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The Crucible, by Arthur Miller

Arthur Miller’s play The Crucible shows the protagonist, John Proctor, tragic downward spiral as he unearths the error of his way. Proctor is used as a vehicle for Milers social criticism against the House of Un-American Activities Committee. It was led by Senator Joseph McCarthy in 1953. This was a time when anyone with left wing views was prosecuted with insignificant evidence, an identical affair to the Salem Witch Trials around 300 years earlier. John Proctor begins in Act One as an egotistical man, more concerned about his own reputation than the lives of others around him. Nevertheless, by the end, his moral epiphany shows him in a new light which thus compel the audience to forgive him for all his imperfections. Proctors transformation in character and his journey to redemption in the audience’s eyes is what this essay will discus.

In Act One, Proctor is a character that the audience immediately loathes and despises due to his arrogant way; self obsessed nature and hypocritical manner towards others. “Put it out of mind Abby, we never touched” is a perfect archetype of Proctors hypocritical manner. He is denying the affair between them ever happened to make sure his name stays unsoiled in the town. Reputation is a crucial aspect of the Salemites lives and most of Proctors decisions have taken into account what would happen to his reputation. This quote also portrays him in a domineering way with an air of superiority over Abby as he is telling her what to do and refusing to let her think otherwise. The word put is an excellent choice of word as it is an imperative verb, supporting the suggestion of Proctor being controlling.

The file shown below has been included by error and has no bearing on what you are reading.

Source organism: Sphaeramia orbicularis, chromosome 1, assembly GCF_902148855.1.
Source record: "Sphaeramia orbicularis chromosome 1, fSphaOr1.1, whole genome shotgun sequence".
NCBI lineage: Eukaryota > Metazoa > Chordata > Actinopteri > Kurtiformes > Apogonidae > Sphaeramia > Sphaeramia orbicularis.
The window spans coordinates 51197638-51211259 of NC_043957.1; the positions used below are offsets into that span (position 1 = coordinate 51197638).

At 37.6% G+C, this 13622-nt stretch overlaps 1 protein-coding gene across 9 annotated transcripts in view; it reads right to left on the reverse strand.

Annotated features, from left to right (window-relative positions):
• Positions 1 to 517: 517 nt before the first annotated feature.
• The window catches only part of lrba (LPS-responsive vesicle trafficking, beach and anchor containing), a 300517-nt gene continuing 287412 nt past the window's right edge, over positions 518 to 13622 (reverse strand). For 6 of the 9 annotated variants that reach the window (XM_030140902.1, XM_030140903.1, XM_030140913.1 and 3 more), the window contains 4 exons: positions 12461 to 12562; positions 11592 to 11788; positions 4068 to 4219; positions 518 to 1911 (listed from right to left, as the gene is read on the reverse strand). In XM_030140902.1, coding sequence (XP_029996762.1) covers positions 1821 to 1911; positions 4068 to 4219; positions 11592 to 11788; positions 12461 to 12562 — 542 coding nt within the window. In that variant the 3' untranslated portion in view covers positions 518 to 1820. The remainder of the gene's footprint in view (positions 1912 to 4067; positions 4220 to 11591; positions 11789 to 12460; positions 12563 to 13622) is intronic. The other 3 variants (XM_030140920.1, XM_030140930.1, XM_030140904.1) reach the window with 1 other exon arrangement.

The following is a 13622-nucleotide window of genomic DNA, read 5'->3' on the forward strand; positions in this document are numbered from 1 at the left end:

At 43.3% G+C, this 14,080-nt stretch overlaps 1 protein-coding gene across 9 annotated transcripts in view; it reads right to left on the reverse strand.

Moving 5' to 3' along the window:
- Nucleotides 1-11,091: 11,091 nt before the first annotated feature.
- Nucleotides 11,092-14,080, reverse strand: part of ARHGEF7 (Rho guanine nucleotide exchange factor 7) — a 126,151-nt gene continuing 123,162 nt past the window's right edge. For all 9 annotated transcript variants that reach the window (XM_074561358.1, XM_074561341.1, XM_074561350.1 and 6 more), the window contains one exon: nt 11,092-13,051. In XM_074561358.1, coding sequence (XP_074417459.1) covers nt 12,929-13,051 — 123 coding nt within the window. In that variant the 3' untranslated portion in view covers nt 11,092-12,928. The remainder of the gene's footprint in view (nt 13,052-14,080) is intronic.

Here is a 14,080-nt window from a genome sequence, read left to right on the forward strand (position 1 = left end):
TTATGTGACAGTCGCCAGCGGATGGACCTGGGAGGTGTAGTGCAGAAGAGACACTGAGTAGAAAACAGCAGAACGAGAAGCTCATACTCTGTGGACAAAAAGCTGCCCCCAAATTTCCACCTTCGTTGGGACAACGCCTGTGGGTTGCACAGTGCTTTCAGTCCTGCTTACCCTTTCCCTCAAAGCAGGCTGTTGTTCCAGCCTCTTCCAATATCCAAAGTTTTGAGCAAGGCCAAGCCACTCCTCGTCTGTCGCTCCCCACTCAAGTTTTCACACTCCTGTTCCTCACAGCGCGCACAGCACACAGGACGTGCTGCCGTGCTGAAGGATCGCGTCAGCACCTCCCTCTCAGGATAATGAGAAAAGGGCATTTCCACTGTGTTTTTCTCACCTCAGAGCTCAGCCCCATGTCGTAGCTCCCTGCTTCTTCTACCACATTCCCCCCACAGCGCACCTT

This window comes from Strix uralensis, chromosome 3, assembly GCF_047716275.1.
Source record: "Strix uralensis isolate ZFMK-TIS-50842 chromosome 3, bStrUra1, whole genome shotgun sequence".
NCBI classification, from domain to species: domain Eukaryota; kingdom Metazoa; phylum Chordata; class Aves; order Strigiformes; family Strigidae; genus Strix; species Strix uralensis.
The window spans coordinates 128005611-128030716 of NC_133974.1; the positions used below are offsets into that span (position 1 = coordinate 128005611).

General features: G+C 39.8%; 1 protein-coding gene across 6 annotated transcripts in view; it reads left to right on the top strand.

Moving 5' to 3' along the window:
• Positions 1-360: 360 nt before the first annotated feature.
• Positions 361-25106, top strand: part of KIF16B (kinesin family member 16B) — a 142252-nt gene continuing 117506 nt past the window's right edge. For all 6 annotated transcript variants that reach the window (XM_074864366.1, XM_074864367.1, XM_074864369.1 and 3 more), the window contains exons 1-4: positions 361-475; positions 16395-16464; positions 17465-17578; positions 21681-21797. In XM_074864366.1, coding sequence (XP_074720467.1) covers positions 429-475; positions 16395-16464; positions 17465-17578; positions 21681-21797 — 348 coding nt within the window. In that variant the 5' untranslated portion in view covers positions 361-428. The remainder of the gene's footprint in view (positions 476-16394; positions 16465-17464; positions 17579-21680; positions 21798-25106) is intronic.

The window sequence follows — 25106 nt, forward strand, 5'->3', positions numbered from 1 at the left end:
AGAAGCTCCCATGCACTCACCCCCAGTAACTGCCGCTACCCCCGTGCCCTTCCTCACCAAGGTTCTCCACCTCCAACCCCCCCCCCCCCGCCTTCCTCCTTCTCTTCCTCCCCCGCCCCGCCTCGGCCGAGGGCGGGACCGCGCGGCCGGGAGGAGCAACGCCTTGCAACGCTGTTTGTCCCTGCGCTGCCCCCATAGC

The way he talks with Abby during the Act is interesting yet hypocritical. “(A knowing smile ...

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...alem at least try to show to God they are not fully condemning a man to death, they are at least giving him a chance to confess. However, when Proctor refuses and consequently condemns himself to death, redeeming him in the audience’s eyes. He has made the right, honourable choice.

Throughout the play we’ve pursued Proctors journey from his arrogant nature at the beginning to someone we not necessarily have sympathy for however at least empathise with his situation. Miller’s message about McCarthyism is extremely apparent throughout The Crucible about it being just as preposterous as the Salem witch trials in 1692. Proctor can be read in numerous ways from a tragic hero’s journey to a rude awakening into morality, but what is important is the meandering passage he took which lead to him redemption in the audiences eyes.

Works Cited

The Crucible - Arthur Miller
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